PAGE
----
If you can afford a 20 percent down payment, that's great. You won't be forced to buy mortgage insurance -- which can cost hundreds of dollars per year. But many lenders offer programs with a small down payment -- between 3 and 3.5 percent down (expect to add mortgage insurance and/or fees). Shop around. Also, check if your employer participates in "employer assisted housing" programs that offer assistance with down payments and closing costs for low- to moderate-income workers. In some cases, these small loans are interest free.

6. Ask seller for concessions

Though there are limits on concessions depending on the type of mortgage you get, talk to your real estate agent. He or she may be able to negotiate a lower percentage of the overall sales price in concessions with the buyer to help you with closing costs.

7. Know the neighborhood

Researching neighborhood demographics is beneficial. Outside elements like crime and the quality of school districts will impact your property values -- and potential buyers when you're ready to sell. Also, consider the number of renters in the neighborhood. It only takes a few bad apples to drive down property values.

8. Check out property taxes, other fees

Property taxes are assessed by the county and average from half a percent to more than 2.5 percent of a home's value each year -- depending on where you live. Also, find out if the home you are buying comes with homeowner's association fees. Some homeowner's associations charge as high as a few hundred dollars per month.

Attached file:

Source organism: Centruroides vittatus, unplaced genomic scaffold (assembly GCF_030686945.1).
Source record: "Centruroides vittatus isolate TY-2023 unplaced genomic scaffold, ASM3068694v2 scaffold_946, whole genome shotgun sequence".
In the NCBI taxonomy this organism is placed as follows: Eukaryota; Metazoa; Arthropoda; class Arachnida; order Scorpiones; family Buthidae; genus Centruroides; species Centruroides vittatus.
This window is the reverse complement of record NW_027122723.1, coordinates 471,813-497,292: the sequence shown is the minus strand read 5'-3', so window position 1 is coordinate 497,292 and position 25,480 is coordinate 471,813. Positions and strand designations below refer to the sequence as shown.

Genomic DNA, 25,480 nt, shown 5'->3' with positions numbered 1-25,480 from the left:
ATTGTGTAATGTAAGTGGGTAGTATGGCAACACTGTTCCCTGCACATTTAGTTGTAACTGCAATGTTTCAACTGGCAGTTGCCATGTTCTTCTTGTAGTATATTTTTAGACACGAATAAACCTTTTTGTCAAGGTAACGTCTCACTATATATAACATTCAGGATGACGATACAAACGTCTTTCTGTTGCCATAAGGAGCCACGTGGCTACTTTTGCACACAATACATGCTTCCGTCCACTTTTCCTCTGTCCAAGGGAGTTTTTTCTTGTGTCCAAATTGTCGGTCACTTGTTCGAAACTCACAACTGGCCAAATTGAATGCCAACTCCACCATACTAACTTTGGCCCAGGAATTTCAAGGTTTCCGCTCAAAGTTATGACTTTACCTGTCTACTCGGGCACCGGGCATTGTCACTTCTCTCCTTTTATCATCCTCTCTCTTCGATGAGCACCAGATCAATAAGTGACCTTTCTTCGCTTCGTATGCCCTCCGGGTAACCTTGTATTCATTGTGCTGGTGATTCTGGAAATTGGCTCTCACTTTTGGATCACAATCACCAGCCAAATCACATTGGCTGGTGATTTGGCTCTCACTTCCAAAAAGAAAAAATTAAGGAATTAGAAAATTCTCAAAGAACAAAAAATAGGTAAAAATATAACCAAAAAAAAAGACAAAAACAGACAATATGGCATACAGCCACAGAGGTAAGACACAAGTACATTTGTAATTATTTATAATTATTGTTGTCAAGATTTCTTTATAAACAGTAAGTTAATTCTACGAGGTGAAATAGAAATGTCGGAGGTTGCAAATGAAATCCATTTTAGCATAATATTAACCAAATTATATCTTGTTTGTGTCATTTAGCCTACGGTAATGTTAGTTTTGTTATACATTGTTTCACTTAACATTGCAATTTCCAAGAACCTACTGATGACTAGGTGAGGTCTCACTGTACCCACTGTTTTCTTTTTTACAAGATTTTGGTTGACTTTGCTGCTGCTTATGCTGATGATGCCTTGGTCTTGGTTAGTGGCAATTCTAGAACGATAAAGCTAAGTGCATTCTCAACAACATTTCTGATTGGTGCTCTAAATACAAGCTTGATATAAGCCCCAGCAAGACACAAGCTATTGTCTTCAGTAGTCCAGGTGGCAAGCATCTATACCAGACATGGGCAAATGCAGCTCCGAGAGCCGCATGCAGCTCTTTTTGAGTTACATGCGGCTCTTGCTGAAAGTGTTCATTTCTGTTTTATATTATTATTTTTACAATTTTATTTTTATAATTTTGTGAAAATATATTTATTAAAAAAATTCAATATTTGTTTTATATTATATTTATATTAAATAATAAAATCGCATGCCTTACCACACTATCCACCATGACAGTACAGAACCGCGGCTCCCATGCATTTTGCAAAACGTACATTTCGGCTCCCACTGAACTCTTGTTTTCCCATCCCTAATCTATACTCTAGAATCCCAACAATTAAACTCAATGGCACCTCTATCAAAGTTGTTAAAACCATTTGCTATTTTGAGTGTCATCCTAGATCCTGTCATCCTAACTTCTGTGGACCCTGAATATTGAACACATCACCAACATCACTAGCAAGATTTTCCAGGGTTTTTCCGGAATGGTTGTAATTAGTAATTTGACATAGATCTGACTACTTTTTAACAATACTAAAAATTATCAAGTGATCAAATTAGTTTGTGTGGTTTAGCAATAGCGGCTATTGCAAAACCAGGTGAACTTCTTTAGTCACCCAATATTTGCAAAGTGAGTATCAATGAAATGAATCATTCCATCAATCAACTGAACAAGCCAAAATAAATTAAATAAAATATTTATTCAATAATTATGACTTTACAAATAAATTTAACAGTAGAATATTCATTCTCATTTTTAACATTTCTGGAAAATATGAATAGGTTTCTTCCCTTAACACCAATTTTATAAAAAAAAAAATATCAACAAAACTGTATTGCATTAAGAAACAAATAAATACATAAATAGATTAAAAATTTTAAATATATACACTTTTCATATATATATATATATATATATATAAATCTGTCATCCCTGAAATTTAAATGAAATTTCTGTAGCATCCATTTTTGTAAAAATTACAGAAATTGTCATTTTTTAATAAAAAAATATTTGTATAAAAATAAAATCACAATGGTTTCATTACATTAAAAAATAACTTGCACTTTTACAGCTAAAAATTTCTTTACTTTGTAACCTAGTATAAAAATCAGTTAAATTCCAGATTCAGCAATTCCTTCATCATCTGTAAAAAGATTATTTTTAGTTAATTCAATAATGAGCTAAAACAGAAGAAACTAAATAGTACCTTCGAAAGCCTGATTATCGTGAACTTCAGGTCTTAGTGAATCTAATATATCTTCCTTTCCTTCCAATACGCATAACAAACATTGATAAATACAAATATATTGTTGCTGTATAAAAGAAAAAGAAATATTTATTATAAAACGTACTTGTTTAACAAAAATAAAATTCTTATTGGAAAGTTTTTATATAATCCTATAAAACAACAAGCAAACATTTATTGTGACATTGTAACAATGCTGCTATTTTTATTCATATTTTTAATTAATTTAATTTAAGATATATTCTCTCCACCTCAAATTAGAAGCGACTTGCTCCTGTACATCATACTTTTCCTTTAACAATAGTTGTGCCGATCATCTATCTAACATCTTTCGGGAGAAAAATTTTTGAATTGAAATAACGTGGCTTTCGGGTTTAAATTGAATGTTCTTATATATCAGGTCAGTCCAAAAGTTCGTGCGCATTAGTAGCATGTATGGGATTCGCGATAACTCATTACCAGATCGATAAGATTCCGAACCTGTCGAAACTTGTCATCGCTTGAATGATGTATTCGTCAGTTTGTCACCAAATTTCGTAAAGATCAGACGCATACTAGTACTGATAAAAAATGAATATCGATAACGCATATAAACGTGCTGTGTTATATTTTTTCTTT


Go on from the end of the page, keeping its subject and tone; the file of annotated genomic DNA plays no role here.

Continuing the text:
9. Don't skimp on an inspection

Know the age and condition of the big ticket items of a home before you buy. The cost of later repairs can far exceed the price of a thorough inspection. Make sure your inspector checks the most expensive fixers including the home's foundation, roof, furnace, electrical, plumbing, attic insulation, windows, doors and other high-cost appliances.

10. Demand contingency clauses

Contingency clauses give you the right to void a contract under certain pre-negotiated circumstances without losing your "earnest money." They protect you if your mortgage loan falls through or if the property does not appraise for a specified amount. They also give you the right to cancel the contract or negotiate repairs based on your home inspector's findings and guarantee a specific amount of time for you to sell your existing home.

11. Keep your real estate agent in check

Keep in mind that agents work on commission. Don't tell your agent to make an offer on a house but reveal that you're willing to pay more. Some agents may use this information to their advantage. Also, shop around for an agent and try to negotiate their commission. Standard commission is around 6 percent. Top-tier agents make more, but make sure their fee is justifiable.

12. Shop around for insurance

Once you purchase a home, shop around for home insurance. Inquire about multi-policy discounts, protective device discounts, loss-free discounts and green home discounts. Not all insurers offer the same deals.

This article is sponsored by Consumers Credit Union.


For more information, contact Mark Nunez, real estate loan officer at 847.672.3416

Myconsumers.org

This article is sponsored by Consumers Credit Union.